24 Feb 2022 5 min read

DB endgame strategy: marvellous monitoring

By John Southall

As many defined benefit (DB) schemes mature, there is increasing attention on how they should adapt their investment strategies to their endgames - and rightly so. But there is another, potentially neglected, factor that can be just as important for maximising the chance that all benefits are paid.


That sounds almost like clickbait – along the lines of ‘this one weird endgame trick’ – so let me clarify immediately! In a word, it’s ‘monitoring’. More specifically, monitoring and the ability to act swiftly on that monitoring by buying out. It might sound a little boring, but it really matters.

The essential idea is that the ability to de-risk rapidly on reaching 100% buyout funding can be highly beneficial. This is because you can avoid the risk of the funding position subsequently falling back below 100% and, ultimately, the risk you don’t pay all benefits promised even though you could have done had you only acted sooner.

That’s intuitive, but how big is this benefit? And how does it compare with potential efficiency boosts from other strategies, such as increasing diversification or refining the cashflow-driven investment (CDI) strategy?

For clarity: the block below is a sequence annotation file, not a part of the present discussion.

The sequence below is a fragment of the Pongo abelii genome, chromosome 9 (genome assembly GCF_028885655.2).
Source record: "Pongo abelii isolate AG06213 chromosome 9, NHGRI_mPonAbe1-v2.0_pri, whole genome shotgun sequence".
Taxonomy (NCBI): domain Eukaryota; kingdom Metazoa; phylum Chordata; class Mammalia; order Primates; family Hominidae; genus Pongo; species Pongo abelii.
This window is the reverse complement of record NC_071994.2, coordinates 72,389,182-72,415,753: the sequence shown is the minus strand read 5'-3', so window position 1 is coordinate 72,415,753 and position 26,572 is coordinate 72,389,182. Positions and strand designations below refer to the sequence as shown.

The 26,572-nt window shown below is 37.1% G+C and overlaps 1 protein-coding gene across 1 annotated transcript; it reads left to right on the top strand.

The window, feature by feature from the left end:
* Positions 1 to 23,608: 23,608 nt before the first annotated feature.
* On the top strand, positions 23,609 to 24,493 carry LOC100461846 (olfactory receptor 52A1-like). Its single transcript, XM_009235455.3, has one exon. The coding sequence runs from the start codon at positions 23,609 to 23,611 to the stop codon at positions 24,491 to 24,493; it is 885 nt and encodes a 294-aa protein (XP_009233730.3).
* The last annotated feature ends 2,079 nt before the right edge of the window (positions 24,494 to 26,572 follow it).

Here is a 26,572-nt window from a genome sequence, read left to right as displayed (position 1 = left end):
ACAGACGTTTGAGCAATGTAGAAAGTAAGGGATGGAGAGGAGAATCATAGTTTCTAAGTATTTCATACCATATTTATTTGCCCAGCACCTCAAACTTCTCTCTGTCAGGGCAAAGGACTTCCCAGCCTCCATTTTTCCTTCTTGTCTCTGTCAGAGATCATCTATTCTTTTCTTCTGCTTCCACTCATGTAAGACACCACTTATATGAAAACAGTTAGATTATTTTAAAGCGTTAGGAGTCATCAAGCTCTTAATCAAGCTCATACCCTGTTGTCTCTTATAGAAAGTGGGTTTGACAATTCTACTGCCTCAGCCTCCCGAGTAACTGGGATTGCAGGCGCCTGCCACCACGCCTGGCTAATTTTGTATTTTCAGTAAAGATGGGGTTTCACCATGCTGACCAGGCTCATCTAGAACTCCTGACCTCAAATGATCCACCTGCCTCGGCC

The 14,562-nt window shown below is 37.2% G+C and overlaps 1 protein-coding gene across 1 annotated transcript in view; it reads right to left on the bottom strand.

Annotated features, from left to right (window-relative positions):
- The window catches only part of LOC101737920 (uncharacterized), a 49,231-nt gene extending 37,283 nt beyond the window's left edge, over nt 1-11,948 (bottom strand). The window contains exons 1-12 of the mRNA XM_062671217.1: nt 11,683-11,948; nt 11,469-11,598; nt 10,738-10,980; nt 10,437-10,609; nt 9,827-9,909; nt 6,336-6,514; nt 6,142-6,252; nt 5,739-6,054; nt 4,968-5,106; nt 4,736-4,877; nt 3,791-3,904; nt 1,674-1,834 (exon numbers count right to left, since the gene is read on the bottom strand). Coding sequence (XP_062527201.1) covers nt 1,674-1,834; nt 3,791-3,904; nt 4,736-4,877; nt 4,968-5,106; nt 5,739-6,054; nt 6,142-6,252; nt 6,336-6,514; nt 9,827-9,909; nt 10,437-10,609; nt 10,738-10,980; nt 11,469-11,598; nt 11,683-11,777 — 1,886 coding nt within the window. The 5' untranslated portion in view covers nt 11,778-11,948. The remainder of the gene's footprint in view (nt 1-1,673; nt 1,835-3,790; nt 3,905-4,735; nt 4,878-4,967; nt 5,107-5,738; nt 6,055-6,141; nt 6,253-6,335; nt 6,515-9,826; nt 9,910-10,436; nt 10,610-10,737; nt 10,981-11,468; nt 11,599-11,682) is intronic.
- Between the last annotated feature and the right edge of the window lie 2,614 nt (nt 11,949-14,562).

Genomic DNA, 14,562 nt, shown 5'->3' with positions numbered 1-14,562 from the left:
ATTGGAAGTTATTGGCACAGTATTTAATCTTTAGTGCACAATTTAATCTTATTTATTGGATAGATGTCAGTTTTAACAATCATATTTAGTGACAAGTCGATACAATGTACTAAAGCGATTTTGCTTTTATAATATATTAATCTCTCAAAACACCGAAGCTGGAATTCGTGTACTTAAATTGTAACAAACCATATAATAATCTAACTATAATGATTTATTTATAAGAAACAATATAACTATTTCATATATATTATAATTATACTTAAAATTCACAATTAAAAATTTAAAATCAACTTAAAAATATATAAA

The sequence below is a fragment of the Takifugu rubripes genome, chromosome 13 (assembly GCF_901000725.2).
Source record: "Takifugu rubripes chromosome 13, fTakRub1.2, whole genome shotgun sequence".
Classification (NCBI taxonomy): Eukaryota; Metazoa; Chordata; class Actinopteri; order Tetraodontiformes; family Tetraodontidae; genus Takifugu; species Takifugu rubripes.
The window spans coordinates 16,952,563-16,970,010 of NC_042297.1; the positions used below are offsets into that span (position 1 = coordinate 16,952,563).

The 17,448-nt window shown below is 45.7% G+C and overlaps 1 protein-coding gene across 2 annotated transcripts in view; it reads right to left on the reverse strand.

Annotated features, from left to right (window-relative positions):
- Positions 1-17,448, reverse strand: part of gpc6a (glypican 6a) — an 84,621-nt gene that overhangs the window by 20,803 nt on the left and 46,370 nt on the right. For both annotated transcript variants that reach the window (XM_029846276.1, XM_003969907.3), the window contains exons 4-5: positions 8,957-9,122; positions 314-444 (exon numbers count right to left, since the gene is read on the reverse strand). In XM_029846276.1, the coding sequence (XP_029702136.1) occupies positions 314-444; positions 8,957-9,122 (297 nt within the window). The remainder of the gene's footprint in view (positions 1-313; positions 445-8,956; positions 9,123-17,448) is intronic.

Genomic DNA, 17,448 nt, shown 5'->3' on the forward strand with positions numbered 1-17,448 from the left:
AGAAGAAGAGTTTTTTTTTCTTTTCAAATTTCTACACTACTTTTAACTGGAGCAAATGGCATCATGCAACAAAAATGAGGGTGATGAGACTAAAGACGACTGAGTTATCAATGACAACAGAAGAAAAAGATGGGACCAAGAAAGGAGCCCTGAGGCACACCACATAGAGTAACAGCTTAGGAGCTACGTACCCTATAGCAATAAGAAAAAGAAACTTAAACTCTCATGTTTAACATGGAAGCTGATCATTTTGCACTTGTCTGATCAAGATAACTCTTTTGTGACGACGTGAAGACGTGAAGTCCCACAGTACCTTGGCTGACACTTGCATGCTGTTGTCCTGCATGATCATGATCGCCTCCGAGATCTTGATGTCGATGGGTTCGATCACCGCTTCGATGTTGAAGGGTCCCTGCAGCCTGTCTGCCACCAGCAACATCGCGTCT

Could a model help? Of course!

If you’re at all familiar with my blogs, you’ll have correctly guessed that some form of model is on its way! I took a well-funded pension scheme in its endgame (95% funded on a buyout basis) and built a model that simulated its buyout funding levels into 1,000 different future scenarios. You can find more detail on the setup in the table at the end of the blog. I then flexed two key variables – monitoring frequency and investment efficiency – and looked at their impacts on the chances of success.*

The graph below summarises my results.

DB monitoring chart 1.png

As you can see, moving from yearly to monthly triggers increases the chance of success (the yellow line is higher than the blue), as does increasing investment efficiency (both lines slope up). So far, so good!

Where it gets interesting is how yearly and monthly triggers compare. The dotted black lines give us a concrete example: if the investment Sharpe ratio is 0.4, moving from a yearly to a monthly trigger improves the chance of success by about 2%, which is the difference in heights of the blue and yellow lines.

That might not sound much. However, extending the dotted black line horizontally to the right until it hits the blue line, and then back down to the horizontal axis, we see the investment Sharpe ratio would have had to increase to about 0.6 to achieve the same benefit.

If you start from a Sharpe ratio of 0.2 instead, you find that moving to a monthly trigger is as beneficial to outcomes as (roughly) doubling investment efficiency to 0.4!

Further benefits are possible by increasing the trigger frequency, although the marginal benefits tail off. In the example above, moving from monthly to weekly could boost the chance of success by a further 0.5%.

The upshot? Working your investment strategy harder via diversification, hedging and the appropriate use of CDI obviously matters. But monitoring could also be an increasingly important part of the puzzle in the endgame.

Why avoid surpluses?